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The use of acupuncture in the treatment of temporomandibular dysfunction – an audit
  1. Palle Rosted, consultant acupuncturist, senior lecturer1,
  2. Mads Bundgaard, general dental practitioner2,
  3. Anne Marie Lynge Pedersen, associate professor3
  1. 1
    Sheffield University Sheffield, UK
  2. 2
    Kastrup, Denmark
  3. 3
    Institute of Odontology University of Copenhagen Denmark
  1. Prosted{at}


Objective Temporomandibular dysfunction often represents a major therapeutic problem in a dental practice. Evidence from clinical studies suggests that acupuncture may be useful in the treatment of temporomandibular dysfunction. However, most studies have been performed in university settings. The aims of this study were to determine if the results of acupuncture treatment of temporomandibular dysfunction in general dental practice are comparable to the results obtained in previous studies in university clinics, and whether the treatment approach differs from that used in previous studies.

Methods The case reports submitted by 15 dentists applying for the diploma of the British Dental Acupuncture Society were combined into one audit. All dentists were informed before submitting the forms that the data might be used for scientific purposes. The criteria for Pain Syndrome Dysfunction were used as inclusion criteria. A visual analogue scale (VAS) was used to assess the pain intensity before and after acupuncture treatment. The acupuncture points and technique used were recorded for each treatment.

Results A total number of 70 case reports were received. Ten patients were excluded, as they did not fulfil the criteria. The remaining 60 patients (50 female) fulfilled an average of 3.2 of the Pain Syndrome Dysfunction criteria, out of a possible five. Their mean age was 40.6 years (range 14–68). The average duration of temporomandibular dysfunction was 32 months (range 1–180). The patients received a mean of 3.4 treatments, each treatment lasting on average 12 minutes. The dentists used only manual stimulation, and mainly acupuncture points over the temporomandibular joint and in the masticatory muscles, points on the neck, and additional relaxing points. The mean pain scores were 7.35 (SD 1.52) before treatment and 2.67 (SD 0.58) after treatment (P<0.001). A beneficial effect was observed in 85% with an average reduction in the pain intensity of 75%.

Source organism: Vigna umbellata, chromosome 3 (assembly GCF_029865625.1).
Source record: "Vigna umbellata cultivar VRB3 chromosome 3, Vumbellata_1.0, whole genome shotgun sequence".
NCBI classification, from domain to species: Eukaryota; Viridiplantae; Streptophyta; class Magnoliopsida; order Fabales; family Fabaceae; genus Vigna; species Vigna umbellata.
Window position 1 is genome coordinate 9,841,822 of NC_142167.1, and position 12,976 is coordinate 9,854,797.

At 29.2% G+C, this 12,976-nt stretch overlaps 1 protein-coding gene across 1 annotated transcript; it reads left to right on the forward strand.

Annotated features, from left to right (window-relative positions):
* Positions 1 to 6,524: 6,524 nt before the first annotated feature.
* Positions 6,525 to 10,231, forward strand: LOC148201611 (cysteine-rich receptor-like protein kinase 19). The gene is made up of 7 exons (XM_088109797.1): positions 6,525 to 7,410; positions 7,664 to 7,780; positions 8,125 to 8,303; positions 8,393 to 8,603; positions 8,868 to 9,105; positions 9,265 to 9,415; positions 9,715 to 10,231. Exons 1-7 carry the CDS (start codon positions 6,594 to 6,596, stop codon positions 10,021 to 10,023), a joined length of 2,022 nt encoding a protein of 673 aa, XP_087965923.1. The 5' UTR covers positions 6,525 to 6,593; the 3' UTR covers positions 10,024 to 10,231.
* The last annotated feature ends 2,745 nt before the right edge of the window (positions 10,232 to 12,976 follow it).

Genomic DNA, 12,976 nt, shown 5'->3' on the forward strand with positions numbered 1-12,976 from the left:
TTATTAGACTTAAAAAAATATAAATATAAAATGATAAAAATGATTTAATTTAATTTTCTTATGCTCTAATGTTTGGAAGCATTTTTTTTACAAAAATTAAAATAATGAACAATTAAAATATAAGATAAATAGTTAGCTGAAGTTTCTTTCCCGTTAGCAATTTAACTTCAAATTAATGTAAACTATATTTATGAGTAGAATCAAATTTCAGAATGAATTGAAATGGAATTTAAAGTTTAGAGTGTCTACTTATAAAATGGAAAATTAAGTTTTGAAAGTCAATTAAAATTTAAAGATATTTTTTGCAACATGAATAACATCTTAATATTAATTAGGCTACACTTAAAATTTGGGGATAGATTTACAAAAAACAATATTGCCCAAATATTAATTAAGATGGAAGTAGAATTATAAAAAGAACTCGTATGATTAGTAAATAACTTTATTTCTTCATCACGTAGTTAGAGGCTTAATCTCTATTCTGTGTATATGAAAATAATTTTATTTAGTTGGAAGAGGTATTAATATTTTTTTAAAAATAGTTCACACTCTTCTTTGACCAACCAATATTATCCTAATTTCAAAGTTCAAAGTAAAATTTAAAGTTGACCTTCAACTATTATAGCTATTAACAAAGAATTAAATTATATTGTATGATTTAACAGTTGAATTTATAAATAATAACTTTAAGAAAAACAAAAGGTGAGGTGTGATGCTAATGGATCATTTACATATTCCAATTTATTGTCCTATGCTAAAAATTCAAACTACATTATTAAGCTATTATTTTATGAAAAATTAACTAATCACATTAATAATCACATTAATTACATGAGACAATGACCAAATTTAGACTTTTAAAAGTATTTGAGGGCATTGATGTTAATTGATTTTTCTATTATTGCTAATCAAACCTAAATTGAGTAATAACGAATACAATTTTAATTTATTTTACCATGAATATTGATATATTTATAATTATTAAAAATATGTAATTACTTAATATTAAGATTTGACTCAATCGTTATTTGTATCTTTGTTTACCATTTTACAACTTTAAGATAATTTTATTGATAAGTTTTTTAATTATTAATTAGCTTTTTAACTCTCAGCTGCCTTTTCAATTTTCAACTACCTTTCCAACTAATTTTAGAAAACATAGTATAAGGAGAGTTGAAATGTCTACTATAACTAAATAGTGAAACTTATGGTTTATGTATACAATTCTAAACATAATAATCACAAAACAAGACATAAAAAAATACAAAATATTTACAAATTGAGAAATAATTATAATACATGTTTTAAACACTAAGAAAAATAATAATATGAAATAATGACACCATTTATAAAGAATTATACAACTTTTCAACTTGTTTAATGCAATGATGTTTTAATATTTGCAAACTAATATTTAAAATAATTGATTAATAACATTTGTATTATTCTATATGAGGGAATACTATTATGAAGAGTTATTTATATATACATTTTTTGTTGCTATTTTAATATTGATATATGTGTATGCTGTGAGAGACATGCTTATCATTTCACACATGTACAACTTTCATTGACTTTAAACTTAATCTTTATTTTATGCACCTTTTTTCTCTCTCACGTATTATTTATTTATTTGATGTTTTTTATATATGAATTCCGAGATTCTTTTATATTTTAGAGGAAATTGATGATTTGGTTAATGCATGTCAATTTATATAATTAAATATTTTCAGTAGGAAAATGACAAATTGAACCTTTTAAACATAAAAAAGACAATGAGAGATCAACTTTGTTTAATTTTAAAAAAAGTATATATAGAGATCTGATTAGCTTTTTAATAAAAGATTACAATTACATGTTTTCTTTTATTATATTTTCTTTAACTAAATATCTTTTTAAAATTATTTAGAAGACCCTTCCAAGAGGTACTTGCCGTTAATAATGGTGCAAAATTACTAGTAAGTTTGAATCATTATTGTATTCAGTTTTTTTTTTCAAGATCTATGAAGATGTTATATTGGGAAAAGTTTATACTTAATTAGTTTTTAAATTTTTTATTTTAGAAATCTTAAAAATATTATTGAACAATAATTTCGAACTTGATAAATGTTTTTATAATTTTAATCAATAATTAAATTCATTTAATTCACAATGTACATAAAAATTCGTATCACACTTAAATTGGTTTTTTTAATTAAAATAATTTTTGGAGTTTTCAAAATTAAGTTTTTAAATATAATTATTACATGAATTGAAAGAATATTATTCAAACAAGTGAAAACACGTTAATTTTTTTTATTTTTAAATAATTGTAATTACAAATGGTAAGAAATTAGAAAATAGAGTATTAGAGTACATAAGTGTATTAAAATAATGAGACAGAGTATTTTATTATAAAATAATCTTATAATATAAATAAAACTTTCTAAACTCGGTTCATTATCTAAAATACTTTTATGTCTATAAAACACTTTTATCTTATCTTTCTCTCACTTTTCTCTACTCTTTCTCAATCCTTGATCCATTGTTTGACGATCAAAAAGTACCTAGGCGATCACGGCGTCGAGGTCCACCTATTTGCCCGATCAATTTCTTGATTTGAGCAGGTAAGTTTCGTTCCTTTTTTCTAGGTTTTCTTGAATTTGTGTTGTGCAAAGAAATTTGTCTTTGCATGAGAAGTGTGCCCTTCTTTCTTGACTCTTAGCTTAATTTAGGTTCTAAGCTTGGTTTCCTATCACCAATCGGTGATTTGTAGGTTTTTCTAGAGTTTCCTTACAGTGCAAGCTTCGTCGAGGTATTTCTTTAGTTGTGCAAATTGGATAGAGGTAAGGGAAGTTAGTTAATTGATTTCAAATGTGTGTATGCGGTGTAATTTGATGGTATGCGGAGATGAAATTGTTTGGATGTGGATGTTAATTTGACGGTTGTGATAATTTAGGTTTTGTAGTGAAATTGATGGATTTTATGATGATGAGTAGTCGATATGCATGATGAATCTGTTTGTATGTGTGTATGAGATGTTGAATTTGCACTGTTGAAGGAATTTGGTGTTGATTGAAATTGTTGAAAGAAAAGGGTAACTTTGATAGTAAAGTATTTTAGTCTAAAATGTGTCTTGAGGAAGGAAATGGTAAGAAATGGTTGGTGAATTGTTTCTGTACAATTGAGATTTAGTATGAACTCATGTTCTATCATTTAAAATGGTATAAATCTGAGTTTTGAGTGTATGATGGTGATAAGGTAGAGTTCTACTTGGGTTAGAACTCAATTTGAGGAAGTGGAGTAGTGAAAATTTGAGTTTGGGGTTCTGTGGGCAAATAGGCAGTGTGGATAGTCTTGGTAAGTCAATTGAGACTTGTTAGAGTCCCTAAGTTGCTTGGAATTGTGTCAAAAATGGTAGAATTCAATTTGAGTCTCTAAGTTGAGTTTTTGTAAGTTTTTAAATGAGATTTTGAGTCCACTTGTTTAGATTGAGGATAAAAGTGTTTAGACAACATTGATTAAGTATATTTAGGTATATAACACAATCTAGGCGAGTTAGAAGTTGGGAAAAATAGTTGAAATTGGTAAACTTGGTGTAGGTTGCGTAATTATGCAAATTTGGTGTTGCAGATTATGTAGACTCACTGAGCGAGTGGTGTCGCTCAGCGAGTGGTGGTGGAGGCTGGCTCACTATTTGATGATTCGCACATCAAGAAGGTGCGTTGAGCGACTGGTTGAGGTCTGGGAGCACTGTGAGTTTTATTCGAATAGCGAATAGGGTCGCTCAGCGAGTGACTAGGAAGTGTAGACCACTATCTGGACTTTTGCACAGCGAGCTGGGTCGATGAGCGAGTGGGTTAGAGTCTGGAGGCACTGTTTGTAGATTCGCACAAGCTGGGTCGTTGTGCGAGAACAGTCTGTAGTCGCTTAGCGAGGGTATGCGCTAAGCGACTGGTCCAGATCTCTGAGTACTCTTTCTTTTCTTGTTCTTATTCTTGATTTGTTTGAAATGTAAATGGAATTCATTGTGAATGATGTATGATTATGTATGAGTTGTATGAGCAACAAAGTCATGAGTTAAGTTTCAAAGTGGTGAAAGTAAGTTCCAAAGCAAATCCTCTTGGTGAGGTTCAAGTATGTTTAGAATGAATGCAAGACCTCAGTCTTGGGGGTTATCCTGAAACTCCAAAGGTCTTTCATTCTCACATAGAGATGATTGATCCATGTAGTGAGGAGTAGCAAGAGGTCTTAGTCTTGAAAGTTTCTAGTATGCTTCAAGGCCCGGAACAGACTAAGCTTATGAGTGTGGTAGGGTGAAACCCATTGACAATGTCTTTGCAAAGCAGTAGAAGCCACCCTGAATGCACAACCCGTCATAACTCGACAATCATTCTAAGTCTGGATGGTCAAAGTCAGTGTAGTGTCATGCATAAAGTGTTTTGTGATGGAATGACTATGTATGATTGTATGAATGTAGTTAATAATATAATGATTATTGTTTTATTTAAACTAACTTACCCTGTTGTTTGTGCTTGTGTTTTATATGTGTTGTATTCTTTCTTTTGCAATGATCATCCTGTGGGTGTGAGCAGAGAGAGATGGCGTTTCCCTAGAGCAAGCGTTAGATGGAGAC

Conclusion This audit shows that the results of using acupuncture in the treatment of temporomandibular dysfunction in a general dental practice are comparable to those obtained in clinical studies in university settings. Also the therapeutic approach of using acupuncture is similar. Thus, acupuncture is a simple, relatively safe and potentially efficacious and useful technique in the management of temporomandibular dysfunction in a general dental practice.

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